The student organizers distributed flyers in advance of Duke's Commencement Ceremony to share the demands of the walk-out, which included calling on Duke to disclose its investments in Israel, divest from its holdings in companies “profiting from the occupation of Palestine,” boycott academic partnerships with universities in Israel and speak on an immediate cease-fire.

University administration declined to respond to The Chronicle’s request for comment on the student demands.

Some of the graduates who chose to participate in the walk-out also acknowledged the decision of the students who stayed at the official ceremony, sharing how they understand that they may have wanted to have a graduation after missing out on a high school ceremony.

However, others felt the focus should be on the conflict in Gaza, not their personal milestones.

“At the end of the day, me listening to part of this commencement or hosting an alternative one means nothing in the face of the fact that there are no commencements in Gaza,” Joshi said.

The graduates, accompanied by Duke faculty, family members and community members, marched to the Languages Building from Wallace Wade Stadium at around 11:07 a.m., waving Palestinian flags and chanting “From the river to the sea — Palestine will be free.” There, they continued to chant before conducting their own commencement ceremony with student speeches and the conferral of honorary degrees.

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“Our rights of peaceful protest and free expression have continued to be under attack … Universities are trying to accuse us of being antisemitic,” said Jacob Ginn, a Jewish doctoral candidate at the University of North Carolina at Chapel Hill, in a speech during the alternative commencement ceremony.

Ginn added that he has “never experienced antisemitism in the movement for Palestinian liberation,” and that “Universities do not have an antisemitism crisis, [but] a complicity in genocide crisis.”

“We felt like it would be a really powerful day of action to protest … what we see as an incredible injustice that none of those students [in Gaza] will be having that same privilege [of graduating],” Hanson added.

In his speech, Seinfeld also acknowledged the privilege associated with graduating from a university like Duke, advising the students in attendance to “use [that] privilege” and be proud of their education.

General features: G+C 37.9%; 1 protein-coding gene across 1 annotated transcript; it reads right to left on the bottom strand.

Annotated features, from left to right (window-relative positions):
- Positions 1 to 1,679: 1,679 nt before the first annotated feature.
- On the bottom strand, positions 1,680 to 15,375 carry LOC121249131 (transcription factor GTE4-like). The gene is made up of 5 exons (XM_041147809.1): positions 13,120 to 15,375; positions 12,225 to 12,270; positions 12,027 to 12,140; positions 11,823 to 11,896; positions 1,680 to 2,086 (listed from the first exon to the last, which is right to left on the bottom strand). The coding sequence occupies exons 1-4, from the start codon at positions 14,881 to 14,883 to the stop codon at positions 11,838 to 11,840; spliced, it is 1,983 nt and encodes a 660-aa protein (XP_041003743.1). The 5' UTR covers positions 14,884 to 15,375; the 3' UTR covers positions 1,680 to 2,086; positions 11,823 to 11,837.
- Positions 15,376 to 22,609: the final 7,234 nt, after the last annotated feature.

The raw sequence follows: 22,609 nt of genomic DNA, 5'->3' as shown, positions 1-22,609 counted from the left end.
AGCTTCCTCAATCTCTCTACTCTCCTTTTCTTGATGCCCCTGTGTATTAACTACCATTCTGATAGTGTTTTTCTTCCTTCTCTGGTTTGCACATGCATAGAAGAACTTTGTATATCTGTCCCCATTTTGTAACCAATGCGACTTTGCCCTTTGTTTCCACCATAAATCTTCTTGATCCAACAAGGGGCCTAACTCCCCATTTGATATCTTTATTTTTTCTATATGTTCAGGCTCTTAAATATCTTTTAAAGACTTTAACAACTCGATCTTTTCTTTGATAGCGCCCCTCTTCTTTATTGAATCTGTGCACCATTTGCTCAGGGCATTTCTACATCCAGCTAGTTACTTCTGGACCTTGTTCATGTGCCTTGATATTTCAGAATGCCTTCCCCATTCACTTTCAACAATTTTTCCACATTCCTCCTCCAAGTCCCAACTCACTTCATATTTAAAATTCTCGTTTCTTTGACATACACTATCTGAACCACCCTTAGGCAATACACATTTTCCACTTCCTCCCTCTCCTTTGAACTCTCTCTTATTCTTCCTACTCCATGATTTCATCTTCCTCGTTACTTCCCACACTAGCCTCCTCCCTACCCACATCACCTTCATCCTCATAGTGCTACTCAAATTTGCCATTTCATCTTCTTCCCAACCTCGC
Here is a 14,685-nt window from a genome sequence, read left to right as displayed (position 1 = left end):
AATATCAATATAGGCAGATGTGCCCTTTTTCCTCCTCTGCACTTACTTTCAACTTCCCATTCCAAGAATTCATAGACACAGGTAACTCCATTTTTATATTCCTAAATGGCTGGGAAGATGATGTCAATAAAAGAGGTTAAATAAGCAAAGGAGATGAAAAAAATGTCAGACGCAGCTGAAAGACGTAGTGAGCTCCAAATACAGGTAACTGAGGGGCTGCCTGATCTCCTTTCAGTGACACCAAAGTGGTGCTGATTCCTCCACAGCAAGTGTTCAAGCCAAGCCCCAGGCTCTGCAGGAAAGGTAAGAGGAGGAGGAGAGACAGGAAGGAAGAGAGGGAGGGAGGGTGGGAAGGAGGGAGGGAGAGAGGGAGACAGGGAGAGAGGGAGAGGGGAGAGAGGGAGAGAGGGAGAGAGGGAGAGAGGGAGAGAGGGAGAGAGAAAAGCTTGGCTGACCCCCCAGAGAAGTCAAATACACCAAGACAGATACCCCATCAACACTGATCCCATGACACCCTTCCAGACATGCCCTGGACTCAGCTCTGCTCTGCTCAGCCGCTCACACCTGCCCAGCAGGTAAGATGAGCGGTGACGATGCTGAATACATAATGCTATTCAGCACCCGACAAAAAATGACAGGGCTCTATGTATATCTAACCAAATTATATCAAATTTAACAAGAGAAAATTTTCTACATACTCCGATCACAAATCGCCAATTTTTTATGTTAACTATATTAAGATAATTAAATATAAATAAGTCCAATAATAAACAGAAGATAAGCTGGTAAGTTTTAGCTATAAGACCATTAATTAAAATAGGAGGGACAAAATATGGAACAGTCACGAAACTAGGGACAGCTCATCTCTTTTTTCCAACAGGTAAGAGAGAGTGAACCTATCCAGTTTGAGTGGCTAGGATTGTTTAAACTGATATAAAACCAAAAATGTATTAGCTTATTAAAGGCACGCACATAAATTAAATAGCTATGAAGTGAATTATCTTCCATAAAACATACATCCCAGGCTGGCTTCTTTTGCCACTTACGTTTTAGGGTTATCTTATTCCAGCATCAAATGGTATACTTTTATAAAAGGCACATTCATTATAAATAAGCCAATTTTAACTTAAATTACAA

At around 11:23 a.m., the protesting graduates concluded their remarks in front of the Languages Building and redirected the student protesters to the Duke Chapel, as the bells rang their daily melody. The voices of the students similarly rang in chants — “Disclose, divest, we will not stop, we will not rest” and “Free, free, free Palestine” — as they held a banner reading “Seniors Against Apartheid; Take a Moral Stand” and wove Palestinian flags.

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Student organizers shared their intention for the group to recreate the scene from the 1985 Commencement walk-out calling for Duke to divest from South Africa in response to its apartheid. That demonstration, in addition to other student-staged protests, led to the Board of Trustees’ May 4, 1986 decision to vote to sell its holdings.

“I hate to see Duke University on the wrong side of a great moral issue,” trustee Samuel Cook of New Orleans was quoted as telling the Board in the May 8, 1986 issue of The Chronicle. “The ultimate issue is moral, moral in the sense of the vision of Duke University — what we are about.”

Members of the Class of 2024 expressed a similar goal to the Class of 1985 with regard to Duke’s holdings in Israel.

“A year after the 1985 Commencement protest … the Board of Trustees did vote to divest from South Africa. So ideally, here, that’s what we’re asking for to happen,” Joshi said.

She added that the demonstrators “were not interrupting” the speakers during the Commencement Ceremony and “didn’t chant anything when [they] left.”